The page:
…and thought, "I have to go see that turquoise water for myself," now's your chance. Las Torres Patagonia is offering an all-expense-paid trip (including airfare) for 10 lucky winners to travel to Torres del Paine National Park in Chile and stay at the all-inclusive Las Torres Patagonia hotel for five days.

Las Torres Patagonia's "10 Volunteers for 10 Days" contest isn't just a chance to travel to Patagonia for free. It's also a "voluntourism" opportunity to do some good while you enjoy the scenery by helping rebuild the trail leading to Base Torres in Torres del Paine National Park. Rehabilitating this trail, which has been badly damaged and eroded, will help people experience the park safely while protecting the ecosystem.

“Las Torres Patagonia has a generational commitment to the regeneration and longevity of this beautiful Chilean region,” said Josian Yaksic, CEO of Las Torres Patagonia. “More than ever, it is prudent to acknowledge the changing landscape and take action for its survival. We are thrilled to welcome passionate travelers to not only contribute to the future of one of the most beautiful destinations in the world, but also experience it firsthand through voluntourism.”


Before midnight Pacific time on Mar 15th, 2024, share a video (less than two minutes) on Instagram or Facebook describing what sustainability and ecotourism mean to you, or why you believe it is important.

- All video entries must tag @lastorres.patagonia and include the hashtag #PatagoniaVoluntourism.

- The Instagram account or Facebook post must be set to "public."

- Must be 21 years or older, live in the U.S. or Canada, and be in apt condition to carry out strenuous, hands-on activity.

- Entrants must enter their contact information on the Las Torres website in order to be contacted with a winning announcement.

After March 15th, an expert panel of judges will choose the 10 lucky winners to join the trip, which will be hosted over two sets of dates -- five volunteers between April 6 to 11, and five volunteers between April 14 and 19. Las Torres Patagonia will arrange airfare and travel—all the winner has to do is pack!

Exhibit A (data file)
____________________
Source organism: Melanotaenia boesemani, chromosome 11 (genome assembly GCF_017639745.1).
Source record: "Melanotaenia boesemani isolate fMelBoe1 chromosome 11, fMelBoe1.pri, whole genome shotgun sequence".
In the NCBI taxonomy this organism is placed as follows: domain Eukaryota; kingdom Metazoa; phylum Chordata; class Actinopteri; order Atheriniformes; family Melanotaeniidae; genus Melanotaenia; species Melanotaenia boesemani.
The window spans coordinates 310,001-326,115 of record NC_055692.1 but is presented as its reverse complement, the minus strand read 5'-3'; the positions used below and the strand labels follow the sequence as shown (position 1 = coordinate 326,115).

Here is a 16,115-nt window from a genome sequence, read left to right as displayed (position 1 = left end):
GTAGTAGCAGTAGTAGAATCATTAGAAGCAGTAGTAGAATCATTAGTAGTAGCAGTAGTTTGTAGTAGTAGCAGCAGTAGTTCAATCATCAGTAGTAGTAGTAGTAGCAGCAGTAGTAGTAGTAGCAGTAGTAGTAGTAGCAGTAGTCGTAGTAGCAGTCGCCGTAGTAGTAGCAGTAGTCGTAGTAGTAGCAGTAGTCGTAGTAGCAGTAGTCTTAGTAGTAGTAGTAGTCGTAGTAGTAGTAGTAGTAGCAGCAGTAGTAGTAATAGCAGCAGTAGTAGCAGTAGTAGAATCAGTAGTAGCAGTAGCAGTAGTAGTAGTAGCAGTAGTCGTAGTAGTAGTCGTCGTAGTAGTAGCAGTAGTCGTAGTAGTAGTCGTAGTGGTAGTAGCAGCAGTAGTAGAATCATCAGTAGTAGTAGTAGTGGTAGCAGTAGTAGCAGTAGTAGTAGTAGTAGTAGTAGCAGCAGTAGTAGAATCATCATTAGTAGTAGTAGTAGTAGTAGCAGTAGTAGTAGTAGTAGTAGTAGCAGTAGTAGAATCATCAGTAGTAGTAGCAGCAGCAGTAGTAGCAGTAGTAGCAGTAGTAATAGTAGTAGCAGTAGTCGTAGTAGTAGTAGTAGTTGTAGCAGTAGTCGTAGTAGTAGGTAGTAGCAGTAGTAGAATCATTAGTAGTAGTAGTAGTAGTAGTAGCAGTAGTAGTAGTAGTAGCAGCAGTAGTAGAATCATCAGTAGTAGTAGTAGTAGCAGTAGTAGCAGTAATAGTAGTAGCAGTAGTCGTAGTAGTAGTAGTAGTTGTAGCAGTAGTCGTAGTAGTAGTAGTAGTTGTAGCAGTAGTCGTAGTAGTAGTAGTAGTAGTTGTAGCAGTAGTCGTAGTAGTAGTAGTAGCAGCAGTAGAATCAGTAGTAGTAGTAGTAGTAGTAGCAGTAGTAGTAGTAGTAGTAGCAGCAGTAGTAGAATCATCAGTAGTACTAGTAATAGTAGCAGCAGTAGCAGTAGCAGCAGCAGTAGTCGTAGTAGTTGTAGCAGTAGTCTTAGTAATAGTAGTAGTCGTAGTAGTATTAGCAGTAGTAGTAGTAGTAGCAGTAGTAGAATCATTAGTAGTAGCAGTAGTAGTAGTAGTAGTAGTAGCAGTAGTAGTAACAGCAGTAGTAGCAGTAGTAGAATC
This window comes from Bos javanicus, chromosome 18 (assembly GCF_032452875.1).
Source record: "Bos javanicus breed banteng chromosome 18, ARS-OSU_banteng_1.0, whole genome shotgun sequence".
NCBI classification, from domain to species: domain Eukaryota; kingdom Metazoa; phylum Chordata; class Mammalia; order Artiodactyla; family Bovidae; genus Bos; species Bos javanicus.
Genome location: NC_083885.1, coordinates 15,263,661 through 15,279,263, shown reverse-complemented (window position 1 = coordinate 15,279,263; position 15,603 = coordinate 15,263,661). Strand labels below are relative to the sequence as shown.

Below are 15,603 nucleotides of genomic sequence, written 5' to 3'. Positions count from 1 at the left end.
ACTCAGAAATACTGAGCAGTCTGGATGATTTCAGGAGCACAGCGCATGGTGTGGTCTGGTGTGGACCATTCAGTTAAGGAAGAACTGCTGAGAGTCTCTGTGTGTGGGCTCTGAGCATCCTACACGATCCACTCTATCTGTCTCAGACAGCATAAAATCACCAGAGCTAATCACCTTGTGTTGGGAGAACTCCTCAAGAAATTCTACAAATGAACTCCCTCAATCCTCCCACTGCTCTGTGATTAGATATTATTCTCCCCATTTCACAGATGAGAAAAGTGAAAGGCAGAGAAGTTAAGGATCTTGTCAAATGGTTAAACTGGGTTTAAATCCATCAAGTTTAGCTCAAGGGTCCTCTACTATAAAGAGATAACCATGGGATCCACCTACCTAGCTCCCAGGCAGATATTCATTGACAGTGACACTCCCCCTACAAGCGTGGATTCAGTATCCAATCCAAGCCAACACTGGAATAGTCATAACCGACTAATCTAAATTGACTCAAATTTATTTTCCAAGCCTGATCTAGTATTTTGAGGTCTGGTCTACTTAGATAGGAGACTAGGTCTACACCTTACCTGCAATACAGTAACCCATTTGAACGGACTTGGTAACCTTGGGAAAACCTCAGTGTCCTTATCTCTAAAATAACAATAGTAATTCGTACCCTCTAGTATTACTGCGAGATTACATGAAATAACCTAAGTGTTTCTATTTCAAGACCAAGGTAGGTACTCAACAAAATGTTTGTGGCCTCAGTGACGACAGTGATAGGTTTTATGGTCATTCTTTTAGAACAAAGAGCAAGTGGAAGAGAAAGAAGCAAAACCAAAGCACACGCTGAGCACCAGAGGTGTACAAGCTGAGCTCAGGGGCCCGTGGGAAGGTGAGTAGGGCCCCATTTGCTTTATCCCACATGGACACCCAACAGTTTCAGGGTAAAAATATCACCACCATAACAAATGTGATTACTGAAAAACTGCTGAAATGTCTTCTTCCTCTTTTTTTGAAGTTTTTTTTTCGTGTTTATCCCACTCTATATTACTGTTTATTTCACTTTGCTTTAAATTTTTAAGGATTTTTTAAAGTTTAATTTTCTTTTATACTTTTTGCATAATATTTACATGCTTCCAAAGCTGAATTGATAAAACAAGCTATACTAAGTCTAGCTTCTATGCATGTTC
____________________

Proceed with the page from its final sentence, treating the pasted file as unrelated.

What exactly will the trip entail? After arriving at Chile's Puerto Natales Airport, volunteers will begin their journey at Hotel Las Torres, an upscale all-inclusive hotel at the entrance of Torres del Paine National Park. During their five-day trip, travelers will combine trail work, rest and exploration in one of the world’s most impressive environments. Torres del Paine is a UNESCO Biosphere Reserve, aiming to reconcile the conservation of biodiversity with its sustainable use.

With ecotourism and voluntourism on the rise, people have more opportunities than ever to combine their love for exploring our incredible Earth with helping sustain its natural wonders for generations to come. At Torres del Paine, this 10-day volunteer project will contribute to a new era of gentle-grade trails, which will allow more people to enjoy the iconic "three towers" for which the park is named and maintain the ecosystem’s legacy.

Get those videos posted for this once-in-a-lifetime experience. See the Las Torres website for full contest details.


Implementing simple energy- and water-efficiency upgrades in US households would save nearly $200B per year in residential utility bills.

Unfortunately, these upgrades are often unaffordable or inaccessible for the average US home.

Growing up in West Virginia, my community was largely part of the 1/3 of Americans who can’t afford their energy bills, let alone the efficient home tech upgrades that would make these bills affordable.

This is why Kaitlin Highstreet and I founded Scope Zero, where we created the Carbon Savings Account™, or CSA. The CSA is similar to a health savings account, where employers and employees both contribute funds to the account. With the CSA, the employees use the money for home technology and personal transportation upgrades that reduce their utility bills, fuel spend, and carbon footprint.

CSA-eligible upgrades include everything from Energy Star refrigerators, low-flow showerheads, smart thermostats, and LEDs, to home solar and EVs.

For employees, the CSA is a financial wellness benefit because of how significantly it reduces their costs of living. The average US home can save over $5,000 per year from CSA-eligible home and transportation upgrades. Every 30 purchases made by employees removes an entire average US home from the grid.

For employers, the CSA is a corporate sustainability strategy. Home technology and personal transportation upgrades reduce work-from-home and commute emissions, both of which are often a substantial piece of a company’s overall environmental footprint.

Employers have been motivated by the results of implementing the CSA as a customer shares, "employees are so excited we're offering the CSA, and employee enrollment and participation has exceeded our expectations."

We aim to create a new standard for companies to offer sustainability benefits through the Carbon Savings Account™ on top of healthcare and retirement benefits. Disastrous impacts from climate change are happening now, and we need everyone on board to mitigate societal and environmental devastation.

Be a part of the solution and sign up here.